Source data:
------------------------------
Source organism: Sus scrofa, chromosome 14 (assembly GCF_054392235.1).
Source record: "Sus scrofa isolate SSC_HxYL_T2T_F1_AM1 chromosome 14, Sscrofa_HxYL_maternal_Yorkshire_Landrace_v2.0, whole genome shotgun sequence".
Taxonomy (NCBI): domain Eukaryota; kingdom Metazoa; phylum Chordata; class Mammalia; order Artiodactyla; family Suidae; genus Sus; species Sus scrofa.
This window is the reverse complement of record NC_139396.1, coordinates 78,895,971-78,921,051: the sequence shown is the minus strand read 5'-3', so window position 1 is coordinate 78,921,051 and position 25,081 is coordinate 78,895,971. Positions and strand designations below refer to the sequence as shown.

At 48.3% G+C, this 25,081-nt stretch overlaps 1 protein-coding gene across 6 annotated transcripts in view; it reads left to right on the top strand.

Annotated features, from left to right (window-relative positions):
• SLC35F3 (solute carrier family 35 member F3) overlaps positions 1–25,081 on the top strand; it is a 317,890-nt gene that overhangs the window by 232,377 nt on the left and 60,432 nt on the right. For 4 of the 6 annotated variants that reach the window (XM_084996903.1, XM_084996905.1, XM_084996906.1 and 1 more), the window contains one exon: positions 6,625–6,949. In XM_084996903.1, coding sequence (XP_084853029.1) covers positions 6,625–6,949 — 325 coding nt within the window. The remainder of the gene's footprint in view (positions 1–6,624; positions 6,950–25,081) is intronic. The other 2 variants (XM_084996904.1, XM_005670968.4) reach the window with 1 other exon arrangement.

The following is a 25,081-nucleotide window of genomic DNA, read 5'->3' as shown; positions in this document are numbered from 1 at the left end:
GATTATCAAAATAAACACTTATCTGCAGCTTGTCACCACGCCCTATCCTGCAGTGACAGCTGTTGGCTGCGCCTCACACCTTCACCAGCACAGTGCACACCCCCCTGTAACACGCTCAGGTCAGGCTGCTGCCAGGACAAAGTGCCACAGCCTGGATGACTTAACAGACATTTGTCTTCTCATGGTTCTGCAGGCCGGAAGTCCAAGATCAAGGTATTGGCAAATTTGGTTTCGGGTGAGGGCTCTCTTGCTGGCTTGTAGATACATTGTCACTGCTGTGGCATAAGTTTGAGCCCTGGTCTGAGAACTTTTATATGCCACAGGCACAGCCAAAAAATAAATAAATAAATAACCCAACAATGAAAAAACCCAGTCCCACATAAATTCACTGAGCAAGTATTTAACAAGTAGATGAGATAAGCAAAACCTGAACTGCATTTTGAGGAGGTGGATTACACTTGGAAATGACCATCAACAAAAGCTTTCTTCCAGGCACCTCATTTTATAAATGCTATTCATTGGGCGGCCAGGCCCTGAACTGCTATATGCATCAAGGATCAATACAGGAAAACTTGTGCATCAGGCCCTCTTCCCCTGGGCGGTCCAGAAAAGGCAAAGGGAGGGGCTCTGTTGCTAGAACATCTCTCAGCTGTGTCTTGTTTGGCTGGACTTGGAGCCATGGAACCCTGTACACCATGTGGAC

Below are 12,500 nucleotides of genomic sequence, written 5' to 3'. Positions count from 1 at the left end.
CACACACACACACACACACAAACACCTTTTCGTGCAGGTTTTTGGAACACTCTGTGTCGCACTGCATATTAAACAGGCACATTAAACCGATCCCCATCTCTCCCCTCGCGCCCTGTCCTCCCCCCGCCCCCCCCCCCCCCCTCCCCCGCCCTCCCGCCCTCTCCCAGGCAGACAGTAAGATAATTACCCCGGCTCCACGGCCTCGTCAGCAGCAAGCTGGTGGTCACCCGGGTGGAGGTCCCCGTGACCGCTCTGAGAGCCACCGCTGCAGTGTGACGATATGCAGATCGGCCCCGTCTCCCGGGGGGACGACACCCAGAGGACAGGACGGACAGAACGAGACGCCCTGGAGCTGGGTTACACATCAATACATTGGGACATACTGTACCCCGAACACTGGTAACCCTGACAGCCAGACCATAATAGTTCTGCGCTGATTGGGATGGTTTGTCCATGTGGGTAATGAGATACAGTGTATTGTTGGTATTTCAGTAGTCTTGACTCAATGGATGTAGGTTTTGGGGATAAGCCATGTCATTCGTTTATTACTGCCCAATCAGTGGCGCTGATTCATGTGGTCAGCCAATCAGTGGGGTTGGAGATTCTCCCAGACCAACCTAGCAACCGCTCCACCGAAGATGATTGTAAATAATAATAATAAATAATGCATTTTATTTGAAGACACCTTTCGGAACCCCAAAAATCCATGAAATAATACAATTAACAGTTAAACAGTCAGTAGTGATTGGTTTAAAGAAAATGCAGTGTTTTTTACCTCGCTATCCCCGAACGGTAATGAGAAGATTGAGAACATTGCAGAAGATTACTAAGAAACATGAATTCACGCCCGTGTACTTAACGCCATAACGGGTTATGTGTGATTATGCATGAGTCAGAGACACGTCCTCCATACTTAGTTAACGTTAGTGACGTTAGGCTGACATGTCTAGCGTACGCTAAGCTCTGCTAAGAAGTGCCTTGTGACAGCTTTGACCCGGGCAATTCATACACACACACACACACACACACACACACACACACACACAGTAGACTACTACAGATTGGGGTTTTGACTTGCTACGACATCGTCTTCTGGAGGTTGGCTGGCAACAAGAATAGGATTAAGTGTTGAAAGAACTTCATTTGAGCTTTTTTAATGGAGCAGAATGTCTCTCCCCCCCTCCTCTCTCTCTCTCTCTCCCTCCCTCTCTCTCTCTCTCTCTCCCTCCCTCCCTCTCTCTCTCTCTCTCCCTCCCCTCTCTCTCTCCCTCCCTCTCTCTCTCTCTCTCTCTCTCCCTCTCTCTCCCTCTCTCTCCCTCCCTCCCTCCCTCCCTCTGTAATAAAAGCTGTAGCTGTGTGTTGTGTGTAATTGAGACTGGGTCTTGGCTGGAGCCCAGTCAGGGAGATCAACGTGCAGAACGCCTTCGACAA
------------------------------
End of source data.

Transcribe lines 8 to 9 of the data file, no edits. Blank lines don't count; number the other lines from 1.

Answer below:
The following is a 25,081-nucleotide window of genomic DNA, read 5'->3' as shown; positions in this document are numbered from 1 at the left end:
GATTATCAAAATAAACACTTATCTGCAGCTTGTCACCACGCCCTATCCTGCAGTGACAGCTGTTGGCTGCGCCTCACACCTTCACCAGCACAGTGCACACCCCCCTGTAACACGCTCAGGTCAGGCTGCTGCCAGGACAAAGTGCCACAGCCTGGATGACTTAACAGACATTTGTCTTCTCATGGTTCTGCAGGCCGGAAGTCCAAGATCAAGGTATTGGCAAATTTGGTTTCGGGTGAGGGCTCTCTTGCTGGCTTGTAGATACATTGTCACTGCTGTGGCATAAGTTTGAGCCCTGGTCTGAGAACTTTTATATGCCACAGGCACAGCCAAAAAATAAATAAATAAATAACCCAACAATGAAAAAACCCAGTCCCACATAAATTCACTGAGCAAGTATTTAACAAGTAGATGAGATAAGCAAAACCTGAACTGCATTTTGAGGAGGTGGATTACACTTGGAAATGACCATCAACAAAAGCTTTCTTCCAGGCACCTCATTTTATAAATGCTATTCATTGGGCGGCCAGGCCCTGAACTGCTATATGCATCAAGGATCAATACAGGAAAACTTGTGCATCAGGCCCTCTTCCCCTGGGCGGTCCAGAAAAGGCAAAGGGAGGGGCTCTGTTGCTAGAACATCTCTCAGCTGTGTCTTGTTTGGCTGGACTTGGAGCCATGGAACCCTGTACACCATGTGGAC